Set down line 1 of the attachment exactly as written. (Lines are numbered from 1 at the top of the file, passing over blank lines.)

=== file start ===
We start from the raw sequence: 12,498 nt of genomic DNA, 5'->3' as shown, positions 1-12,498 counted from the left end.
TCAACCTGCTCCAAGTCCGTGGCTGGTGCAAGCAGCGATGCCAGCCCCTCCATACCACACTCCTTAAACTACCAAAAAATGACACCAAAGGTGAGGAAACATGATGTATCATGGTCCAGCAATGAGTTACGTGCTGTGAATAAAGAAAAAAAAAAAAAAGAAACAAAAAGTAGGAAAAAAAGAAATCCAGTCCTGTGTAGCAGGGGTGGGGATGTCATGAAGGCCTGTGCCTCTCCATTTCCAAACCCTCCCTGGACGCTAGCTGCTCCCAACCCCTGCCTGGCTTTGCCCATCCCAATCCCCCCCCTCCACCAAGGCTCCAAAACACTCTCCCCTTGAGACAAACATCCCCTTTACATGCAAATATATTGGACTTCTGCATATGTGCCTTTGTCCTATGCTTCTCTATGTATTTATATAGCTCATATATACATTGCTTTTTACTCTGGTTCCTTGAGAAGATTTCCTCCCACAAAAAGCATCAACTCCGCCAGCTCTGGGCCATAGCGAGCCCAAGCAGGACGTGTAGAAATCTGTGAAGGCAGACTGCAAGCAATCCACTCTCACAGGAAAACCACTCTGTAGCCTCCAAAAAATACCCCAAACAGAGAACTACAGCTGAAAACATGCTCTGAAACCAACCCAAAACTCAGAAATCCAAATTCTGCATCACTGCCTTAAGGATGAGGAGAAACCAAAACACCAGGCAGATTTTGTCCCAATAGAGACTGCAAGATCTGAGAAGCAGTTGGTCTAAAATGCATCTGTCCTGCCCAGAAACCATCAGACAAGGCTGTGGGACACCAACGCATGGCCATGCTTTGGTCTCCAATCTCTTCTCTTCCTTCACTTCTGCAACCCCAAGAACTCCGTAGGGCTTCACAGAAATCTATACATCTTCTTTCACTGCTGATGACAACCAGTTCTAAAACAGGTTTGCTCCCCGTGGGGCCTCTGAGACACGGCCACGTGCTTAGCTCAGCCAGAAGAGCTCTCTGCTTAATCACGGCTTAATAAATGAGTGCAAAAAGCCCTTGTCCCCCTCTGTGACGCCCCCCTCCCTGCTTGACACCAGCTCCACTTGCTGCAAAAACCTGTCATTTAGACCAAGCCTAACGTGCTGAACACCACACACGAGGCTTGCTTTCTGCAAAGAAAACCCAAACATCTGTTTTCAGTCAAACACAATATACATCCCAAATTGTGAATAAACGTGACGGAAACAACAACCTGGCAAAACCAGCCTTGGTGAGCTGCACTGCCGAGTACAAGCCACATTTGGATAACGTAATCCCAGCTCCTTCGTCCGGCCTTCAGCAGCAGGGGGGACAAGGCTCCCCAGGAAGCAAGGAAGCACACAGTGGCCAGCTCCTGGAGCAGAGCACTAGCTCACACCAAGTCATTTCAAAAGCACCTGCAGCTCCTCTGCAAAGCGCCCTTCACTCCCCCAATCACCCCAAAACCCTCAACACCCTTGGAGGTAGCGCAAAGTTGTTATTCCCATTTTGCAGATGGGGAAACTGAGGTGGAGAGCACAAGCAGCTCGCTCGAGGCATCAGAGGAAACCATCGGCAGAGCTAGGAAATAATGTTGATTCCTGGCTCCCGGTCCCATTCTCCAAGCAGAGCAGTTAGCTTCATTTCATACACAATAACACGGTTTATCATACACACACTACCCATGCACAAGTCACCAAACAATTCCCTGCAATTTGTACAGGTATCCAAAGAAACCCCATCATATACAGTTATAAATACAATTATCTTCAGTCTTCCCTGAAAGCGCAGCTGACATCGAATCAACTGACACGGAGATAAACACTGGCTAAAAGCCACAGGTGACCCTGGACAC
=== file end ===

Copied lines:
We start from the raw sequence: 12,498 nt of genomic DNA, 5'->3' as shown, positions 1-12,498 counted from the left end.